The other night, I watched on TV as Israeli film industry luminaries partied at an event in honour of Ari Folman’s documentary, Waltz with Bashir. “Wouldn’t it be great if we got the Oscar?” asked a beaming Channel 2 presenter afterwards.
My answer is that, no, it would not have been great. This film has done enough damage already.
It is by any standards a magnificent piece of art. If Ari Folman had climbed into a time machine, gone back 20 years, and taken a professional cameraman with him into the Lebanon war, he could not have come back with more emotive and meaningful material than what he has recalled from memory. His film is a work of great emotional depth and sensitivity.
However, its glaring omission is that no reason, rhyme or context is given for the war. Although the faces of Israeli friends, soldiers, therapists and politicians are lovingly illustrated in close-up, the enemy being engaged has no name and no face.
The eerie backdrop against which the film plays out is that the enemy hardly exists, or that he is a figment of the Israeli imagination.
Soldiers are cut to pieces by sniper fire, but who are the snipers? Gunmen shoot down from balconies and roofs, but which army or political faction do they represent? Palestinian terrorists are sought in streets, orchards and refugee camps but why are they relevant to Israel, if they are operating in Lebanon?
A viewer knowing nothing of the background could be forgiven for believing that thousands of Israeli soldiers simply woke up one morning and decided to go to Lebanon to kill people. For this reason many Israelis have serious issues with his film and do not think it should be screened.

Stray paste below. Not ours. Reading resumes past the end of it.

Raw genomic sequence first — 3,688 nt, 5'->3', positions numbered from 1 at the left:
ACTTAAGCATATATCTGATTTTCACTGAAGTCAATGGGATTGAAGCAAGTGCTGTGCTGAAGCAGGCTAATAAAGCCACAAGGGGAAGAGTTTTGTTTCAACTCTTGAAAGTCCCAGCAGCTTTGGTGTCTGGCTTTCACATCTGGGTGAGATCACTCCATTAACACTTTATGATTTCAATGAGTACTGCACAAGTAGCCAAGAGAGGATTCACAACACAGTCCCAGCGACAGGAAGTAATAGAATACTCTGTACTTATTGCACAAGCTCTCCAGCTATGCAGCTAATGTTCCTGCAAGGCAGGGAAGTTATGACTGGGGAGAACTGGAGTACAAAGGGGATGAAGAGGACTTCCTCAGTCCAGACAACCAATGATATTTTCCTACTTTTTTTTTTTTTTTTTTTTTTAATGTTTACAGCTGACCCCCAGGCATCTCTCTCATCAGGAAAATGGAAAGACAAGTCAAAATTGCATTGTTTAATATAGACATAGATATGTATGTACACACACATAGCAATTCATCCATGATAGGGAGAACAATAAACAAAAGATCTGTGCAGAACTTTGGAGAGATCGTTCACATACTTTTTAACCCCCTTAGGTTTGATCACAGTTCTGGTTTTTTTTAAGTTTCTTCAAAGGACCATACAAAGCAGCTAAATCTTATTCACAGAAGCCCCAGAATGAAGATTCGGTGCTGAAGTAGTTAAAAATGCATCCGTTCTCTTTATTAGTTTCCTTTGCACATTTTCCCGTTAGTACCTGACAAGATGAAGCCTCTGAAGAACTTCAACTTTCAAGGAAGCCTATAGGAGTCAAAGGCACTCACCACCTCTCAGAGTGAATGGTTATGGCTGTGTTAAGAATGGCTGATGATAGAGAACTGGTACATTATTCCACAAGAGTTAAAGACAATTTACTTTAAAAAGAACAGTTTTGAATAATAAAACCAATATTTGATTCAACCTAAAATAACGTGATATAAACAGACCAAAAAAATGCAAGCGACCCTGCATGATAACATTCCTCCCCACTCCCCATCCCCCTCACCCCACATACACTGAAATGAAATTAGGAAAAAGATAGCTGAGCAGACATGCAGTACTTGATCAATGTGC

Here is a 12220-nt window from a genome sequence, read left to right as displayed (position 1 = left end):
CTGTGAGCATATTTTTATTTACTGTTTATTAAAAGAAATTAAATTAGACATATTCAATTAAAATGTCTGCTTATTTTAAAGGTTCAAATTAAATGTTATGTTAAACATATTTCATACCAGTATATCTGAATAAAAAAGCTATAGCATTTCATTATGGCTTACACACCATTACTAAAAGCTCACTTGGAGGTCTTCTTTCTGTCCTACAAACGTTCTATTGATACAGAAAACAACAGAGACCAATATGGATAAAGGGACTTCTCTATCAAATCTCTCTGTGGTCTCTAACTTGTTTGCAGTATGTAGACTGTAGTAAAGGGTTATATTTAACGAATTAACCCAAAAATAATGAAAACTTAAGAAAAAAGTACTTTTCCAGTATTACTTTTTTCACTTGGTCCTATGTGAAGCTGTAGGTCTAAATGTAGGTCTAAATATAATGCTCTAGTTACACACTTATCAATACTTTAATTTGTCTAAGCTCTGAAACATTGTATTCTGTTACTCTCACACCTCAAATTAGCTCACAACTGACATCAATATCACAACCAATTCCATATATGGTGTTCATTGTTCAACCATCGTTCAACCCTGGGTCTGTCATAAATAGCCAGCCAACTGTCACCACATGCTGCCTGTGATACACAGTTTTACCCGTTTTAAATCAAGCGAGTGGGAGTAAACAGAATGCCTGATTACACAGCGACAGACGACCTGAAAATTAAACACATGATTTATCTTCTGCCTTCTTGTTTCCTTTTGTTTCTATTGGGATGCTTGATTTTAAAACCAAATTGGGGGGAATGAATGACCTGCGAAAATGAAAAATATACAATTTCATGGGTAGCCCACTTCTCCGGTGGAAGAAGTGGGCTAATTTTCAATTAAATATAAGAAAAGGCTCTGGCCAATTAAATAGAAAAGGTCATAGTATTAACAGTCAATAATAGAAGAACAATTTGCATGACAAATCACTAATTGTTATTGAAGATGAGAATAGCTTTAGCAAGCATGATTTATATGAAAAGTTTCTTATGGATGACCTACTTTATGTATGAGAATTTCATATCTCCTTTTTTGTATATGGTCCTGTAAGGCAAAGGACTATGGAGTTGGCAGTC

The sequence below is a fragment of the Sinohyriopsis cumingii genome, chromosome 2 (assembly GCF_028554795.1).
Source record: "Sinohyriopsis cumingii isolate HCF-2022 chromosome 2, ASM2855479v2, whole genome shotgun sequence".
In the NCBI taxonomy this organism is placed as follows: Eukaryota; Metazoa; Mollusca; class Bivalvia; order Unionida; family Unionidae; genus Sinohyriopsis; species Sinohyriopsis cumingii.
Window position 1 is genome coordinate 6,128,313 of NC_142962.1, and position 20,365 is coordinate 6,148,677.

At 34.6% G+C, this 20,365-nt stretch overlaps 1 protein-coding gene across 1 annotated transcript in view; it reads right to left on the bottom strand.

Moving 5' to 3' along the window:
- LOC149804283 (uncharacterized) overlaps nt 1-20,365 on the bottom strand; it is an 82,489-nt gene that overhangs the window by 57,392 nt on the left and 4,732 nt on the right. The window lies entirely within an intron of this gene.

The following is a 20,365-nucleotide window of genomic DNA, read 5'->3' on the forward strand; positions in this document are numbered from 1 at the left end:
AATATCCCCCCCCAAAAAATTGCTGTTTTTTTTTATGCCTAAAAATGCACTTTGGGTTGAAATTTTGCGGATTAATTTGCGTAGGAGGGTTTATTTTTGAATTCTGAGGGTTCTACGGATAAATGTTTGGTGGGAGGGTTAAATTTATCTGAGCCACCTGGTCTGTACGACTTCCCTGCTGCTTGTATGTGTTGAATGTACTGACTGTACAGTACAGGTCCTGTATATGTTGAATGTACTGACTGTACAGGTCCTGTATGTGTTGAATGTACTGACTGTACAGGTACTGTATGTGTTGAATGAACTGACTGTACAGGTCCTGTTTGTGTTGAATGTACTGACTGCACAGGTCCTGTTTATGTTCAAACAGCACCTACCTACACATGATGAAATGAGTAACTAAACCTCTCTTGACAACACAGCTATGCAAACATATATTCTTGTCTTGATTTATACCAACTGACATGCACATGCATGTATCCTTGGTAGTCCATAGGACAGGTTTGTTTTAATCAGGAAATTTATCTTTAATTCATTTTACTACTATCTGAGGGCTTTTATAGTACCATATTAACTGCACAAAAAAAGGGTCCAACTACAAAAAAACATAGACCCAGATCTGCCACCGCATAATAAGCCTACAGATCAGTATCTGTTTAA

A friend who saw it at Cinemateque Jerusalem overheard appalled comments at the lack of context. An Australian Christian told me bluntly: “The film confirms for Australians what they already know — Israelis are warmongering murderers.”
This film was up for an Academy Award at a time when virulent hatred of Israel, purposeful omission of the moral and military background to our wars, and a deliberate disregard for our civilians and their safety have begun to flourish. It plays into the hands of the worst of our detractors, depicting us as mindless invaders who care little for human life.
The success of the film can therefore not be wholly attributed to its brilliance as a piece of art.
Many will argue that Folman’s creativity should not be hampered by political and cultural considerations. I say this is nonsense. All of us who function in the adult world have to weigh up the implications of everything we do. None of us are exempt from this arena of human ethics. Not even documentary film directors
Israel is not just fighting a war with Hamas, Hizbollah and, by extension, Iran. It is fighting a war of ideas.
It is a war which is being felt by every European Jewish schoolgirl who is no longer safe coming home on the bus and every American Jewish student coping with hostility and violence on campus.
By the time the next generation of Israeli kids in Folman’s family are considering their options for university, most campuses in Europe will be probably out of bounds to them. And it may only be a few years before Mr. Folman, as an ex-IDF fighter, will be prosecuted for war crimes if he so much as touches down in Britain.
With all due to respect to him as a gifted filmmaker, it would have been better for Folman to deal with his Lebanon ghosts in the psychotherapist’s office. As I have both a son and a daughter serving in the IDF, no one could be more respectful (and more fearful) of the emotional damage done to Mr Folman. But if I could meet him I would ask if the artistic expression of his feelings are worth all the rage and hatred stirred up against Israel as a result.